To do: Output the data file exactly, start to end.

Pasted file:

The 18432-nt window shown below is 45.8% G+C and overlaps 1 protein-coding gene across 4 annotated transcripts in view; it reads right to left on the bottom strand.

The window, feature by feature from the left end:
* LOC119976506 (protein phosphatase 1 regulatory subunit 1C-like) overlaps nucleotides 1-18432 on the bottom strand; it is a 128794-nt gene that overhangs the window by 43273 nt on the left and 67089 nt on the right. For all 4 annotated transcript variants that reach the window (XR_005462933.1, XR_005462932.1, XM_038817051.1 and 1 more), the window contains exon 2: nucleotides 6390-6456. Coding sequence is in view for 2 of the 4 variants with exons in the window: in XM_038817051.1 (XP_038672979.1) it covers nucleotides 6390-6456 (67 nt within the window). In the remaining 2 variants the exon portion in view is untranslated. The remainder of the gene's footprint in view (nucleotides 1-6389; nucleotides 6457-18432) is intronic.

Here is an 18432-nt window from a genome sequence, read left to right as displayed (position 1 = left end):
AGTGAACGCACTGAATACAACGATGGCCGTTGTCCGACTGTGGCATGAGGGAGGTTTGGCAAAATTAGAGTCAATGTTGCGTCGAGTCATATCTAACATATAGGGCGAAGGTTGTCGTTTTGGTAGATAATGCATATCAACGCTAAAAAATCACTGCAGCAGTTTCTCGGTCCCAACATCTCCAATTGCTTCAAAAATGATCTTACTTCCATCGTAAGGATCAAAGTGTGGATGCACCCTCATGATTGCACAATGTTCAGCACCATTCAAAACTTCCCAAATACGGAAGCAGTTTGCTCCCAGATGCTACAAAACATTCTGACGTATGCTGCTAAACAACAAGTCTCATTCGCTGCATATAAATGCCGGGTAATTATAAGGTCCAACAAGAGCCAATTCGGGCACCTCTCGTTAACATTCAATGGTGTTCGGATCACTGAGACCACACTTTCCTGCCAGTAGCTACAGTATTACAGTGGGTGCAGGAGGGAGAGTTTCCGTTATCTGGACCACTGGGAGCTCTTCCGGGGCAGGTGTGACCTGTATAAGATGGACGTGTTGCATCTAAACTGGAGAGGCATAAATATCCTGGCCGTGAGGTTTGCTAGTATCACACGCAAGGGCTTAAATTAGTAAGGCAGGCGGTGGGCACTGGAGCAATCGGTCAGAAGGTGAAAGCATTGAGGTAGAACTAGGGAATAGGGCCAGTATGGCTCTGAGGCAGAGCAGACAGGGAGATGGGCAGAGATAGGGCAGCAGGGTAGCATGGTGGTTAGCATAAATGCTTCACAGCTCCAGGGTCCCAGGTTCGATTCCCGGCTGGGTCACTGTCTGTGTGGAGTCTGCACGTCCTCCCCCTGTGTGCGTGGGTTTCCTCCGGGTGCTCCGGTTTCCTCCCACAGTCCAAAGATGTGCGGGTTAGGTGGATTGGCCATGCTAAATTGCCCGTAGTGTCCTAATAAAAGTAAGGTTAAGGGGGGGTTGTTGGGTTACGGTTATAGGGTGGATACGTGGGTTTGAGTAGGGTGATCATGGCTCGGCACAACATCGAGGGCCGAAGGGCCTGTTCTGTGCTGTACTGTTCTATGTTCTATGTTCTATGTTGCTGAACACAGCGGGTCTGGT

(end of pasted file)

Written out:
The 18432-nt window shown below is 45.8% G+C and overlaps 1 protein-coding gene across 4 annotated transcripts in view; it reads right to left on the bottom strand.

The window, feature by feature from the left end:
* LOC119976506 (protein phosphatase 1 regulatory subunit 1C-like) overlaps nucleotides 1-18432 on the bottom strand; it is a 128794-nt gene that overhangs the window by 43273 nt on the left and 67089 nt on the right. For all 4 annotated transcript variants that reach the window (XR_005462933.1, XR_005462932.1, XM_038817051.1 and 1 more), the window contains exon 2: nucleotides 6390-6456. Coding sequence is in view for 2 of the 4 variants with exons in the window: in XM_038817051.1 (XP_038672979.1) it covers nucleotides 6390-6456 (67 nt within the window). In the remaining 2 variants the exon portion in view is untranslated. The remainder of the gene's footprint in view (nucleotides 1-6389; nucleotides 6457-18432) is intronic.

Here is an 18432-nt window from a genome sequence, read left to right as displayed (position 1 = left end):
AGTGAACGCACTGAATACAACGATGGCCGTTGTCCGACTGTGGCATGAGGGAGGTTTGGCAAAATTAGAGTCAATGTTGCGTCGAGTCATATCTAACATATAGGGCGAAGGTTGTCGTTTTGGTAGATAATGCATATCAACGCTAAAAAATCACTGCAGCAGTTTCTCGGTCCCAACATCTCCAATTGCTTCAAAAATGATCTTACTTCCATCGTAAGGATCAAAGTGTGGATGCACCCTCATGATTGCACAATGTTCAGCACCATTCAAAACTTCCCAAATACGGAAGCAGTTTGCTCCCAGATGCTACAAAACATTCTGACGTATGCTGCTAAACAACAAGTCTCATTCGCTGCATATAAATGCCGGGTAATTATAAGGTCCAACAAGAGCCAATTCGGGCACCTCTCGTTAACATTCAATGGTGTTCGGATCACTGAGACCACACTTTCCTGCCAGTAGCTACAGTATTACAGTGGGTGCAGGAGGGAGAGTTTCCGTTATCTGGACCACTGGGAGCTCTTCCGGGGCAGGTGTGACCTGTATAAGATGGACGTGTTGCATCTAAACTGGAGAGGCATAAATATCCTGGCCGTGAGGTTTGCTAGTATCACACGCAAGGGCTTAAATTAGTAAGGCAGGCGGTGGGCACTGGAGCAATCGGTCAGAAGGTGAAAGCATTGAGGTAGAACTAGGGAATAGGGCCAGTATGGCTCTGAGGCAGAGCAGACAGGGAGATGGGCAGAGATAGGGCAGCAGGGTAGCATGGTGGTTAGCATAAATGCTTCACAGCTCCAGGGTCCCAGGTTCGATTCCCGGCTGGGTCACTGTCTGTGTGGAGTCTGCACGTCCTCCCCCTGTGTGCGTGGGTTTCCTCCGGGTGCTCCGGTTTCCTCCCACAGTCCAAAGATGTGCGGGTTAGGTGGATTGGCCATGCTAAATTGCCCGTAGTGTCCTAATAAAAGTAAGGTTAAGGGGGGGTTGTTGGGTTACGGTTATAGGGTGGATACGTGGGTTTGAGTAGGGTGATCATGGCTCGGCACAACATCGAGGGCCGAAGGGCCTGTTCTGTGCTGTACTGTTCTATGTTCTATGTTCTATGTTGCTGAACACAGCGGGTCTGGT